First, unlike other markets, much of crypto is built on fixed, capped, or highly controlled supplies.
Second, fiat cash does not really “exist” in the crypto world, with stablecoins providing the closest equivalent.
Third, various elements can be partially or completely isolated on blockchains, marketplaces, bridges, and smart contracts, which can significantly affect liquidity.
Last, automated market makers (AMMs) exist to facilitate liquidity without requiring a buying party, relying instead on liquidity providers.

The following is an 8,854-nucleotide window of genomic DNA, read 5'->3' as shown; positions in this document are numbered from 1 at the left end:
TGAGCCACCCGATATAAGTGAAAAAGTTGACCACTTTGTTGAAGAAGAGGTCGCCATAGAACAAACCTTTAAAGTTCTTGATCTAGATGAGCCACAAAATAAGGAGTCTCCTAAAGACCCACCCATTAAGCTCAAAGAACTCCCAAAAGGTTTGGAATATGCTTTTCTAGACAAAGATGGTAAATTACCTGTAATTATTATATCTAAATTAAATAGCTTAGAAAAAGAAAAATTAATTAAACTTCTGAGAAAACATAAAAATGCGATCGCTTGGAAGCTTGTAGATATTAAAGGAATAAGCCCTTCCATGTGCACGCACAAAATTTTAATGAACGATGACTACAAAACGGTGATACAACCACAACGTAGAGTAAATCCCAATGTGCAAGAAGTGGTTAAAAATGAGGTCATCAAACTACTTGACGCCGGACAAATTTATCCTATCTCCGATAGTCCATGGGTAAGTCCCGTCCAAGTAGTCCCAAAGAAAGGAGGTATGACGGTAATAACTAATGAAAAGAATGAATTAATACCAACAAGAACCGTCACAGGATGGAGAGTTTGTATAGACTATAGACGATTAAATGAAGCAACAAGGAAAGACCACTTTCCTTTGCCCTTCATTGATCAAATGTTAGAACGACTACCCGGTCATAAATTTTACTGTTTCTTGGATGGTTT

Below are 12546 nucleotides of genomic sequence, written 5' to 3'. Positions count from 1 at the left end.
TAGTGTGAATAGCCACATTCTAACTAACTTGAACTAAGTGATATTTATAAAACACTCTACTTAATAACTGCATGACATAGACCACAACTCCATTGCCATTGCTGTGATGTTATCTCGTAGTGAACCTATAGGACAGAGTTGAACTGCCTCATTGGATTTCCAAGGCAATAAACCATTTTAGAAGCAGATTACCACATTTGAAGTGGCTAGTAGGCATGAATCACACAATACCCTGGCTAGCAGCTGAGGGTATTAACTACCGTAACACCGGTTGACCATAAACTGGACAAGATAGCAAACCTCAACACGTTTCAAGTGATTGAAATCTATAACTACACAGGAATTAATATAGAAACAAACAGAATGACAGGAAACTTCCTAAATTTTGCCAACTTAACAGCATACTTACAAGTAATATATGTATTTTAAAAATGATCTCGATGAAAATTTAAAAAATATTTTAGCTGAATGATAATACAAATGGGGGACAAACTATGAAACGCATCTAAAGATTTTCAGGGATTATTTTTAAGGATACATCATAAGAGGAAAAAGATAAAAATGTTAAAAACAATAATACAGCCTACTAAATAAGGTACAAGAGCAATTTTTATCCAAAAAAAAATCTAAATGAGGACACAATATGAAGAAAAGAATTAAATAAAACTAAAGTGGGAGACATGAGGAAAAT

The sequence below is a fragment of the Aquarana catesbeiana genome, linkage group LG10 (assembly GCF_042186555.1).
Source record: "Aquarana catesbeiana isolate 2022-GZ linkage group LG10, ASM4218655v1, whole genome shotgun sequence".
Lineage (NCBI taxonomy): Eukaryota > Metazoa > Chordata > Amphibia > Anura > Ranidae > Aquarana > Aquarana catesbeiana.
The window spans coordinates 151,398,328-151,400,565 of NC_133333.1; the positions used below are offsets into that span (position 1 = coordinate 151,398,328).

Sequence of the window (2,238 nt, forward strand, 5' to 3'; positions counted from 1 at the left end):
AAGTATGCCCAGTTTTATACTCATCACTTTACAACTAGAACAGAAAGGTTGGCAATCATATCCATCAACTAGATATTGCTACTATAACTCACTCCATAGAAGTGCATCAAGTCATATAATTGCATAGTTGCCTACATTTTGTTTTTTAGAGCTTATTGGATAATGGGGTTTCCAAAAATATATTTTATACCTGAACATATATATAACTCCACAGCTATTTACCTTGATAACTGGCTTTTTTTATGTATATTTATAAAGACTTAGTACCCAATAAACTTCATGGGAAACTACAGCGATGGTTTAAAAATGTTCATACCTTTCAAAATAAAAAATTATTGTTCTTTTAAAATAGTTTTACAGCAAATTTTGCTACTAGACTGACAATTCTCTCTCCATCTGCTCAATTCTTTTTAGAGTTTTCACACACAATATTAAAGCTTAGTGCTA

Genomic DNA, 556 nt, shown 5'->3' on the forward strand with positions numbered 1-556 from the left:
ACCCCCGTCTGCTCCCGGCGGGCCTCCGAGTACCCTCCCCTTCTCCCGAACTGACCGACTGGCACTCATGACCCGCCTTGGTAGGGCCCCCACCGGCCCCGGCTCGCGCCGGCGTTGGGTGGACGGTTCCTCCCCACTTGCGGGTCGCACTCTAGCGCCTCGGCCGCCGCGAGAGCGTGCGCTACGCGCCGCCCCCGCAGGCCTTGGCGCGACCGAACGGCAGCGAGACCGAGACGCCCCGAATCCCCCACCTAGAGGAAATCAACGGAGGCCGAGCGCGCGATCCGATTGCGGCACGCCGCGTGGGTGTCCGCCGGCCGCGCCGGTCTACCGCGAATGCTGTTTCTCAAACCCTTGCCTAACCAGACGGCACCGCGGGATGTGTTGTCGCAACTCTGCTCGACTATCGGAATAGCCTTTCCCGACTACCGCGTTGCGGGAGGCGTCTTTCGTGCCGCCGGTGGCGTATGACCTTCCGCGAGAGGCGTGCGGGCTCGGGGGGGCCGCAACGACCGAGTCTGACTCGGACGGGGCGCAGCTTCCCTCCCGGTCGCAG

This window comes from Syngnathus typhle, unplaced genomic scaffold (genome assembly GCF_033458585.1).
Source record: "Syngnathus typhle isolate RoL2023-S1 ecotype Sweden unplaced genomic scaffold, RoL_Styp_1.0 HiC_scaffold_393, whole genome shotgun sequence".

While fixed token or NFT supply can effectively combat inflation, it can also add constraints on liquidity, as there is no way to issue more assets to increase liquidity. One solution could be to reserve a portion of tokens as treasury to provide liquidity in emergency situations. However, this also increases the circulating supply and requires careful management. NFTs, in particular, are challenging to manage due to the absence of a reserve and lack of liquidity considerations. Games where players control the supply through breeding or other forms of minting can also encounter liquidity issues, depending on the importance of NFTs for the gameplay and the rate of player growth. Semi-Fungible Tokens (SFTs) like those used in Sunflower Land offer some advantages, but the Nifty Swap AMMs used for trading the SFTs has faced liquidity issues for certain resources and the liquidity pools for the Sunflower Land Token ($SFL) have a better fill rate compared to the ones for “cash” in the form of USDC.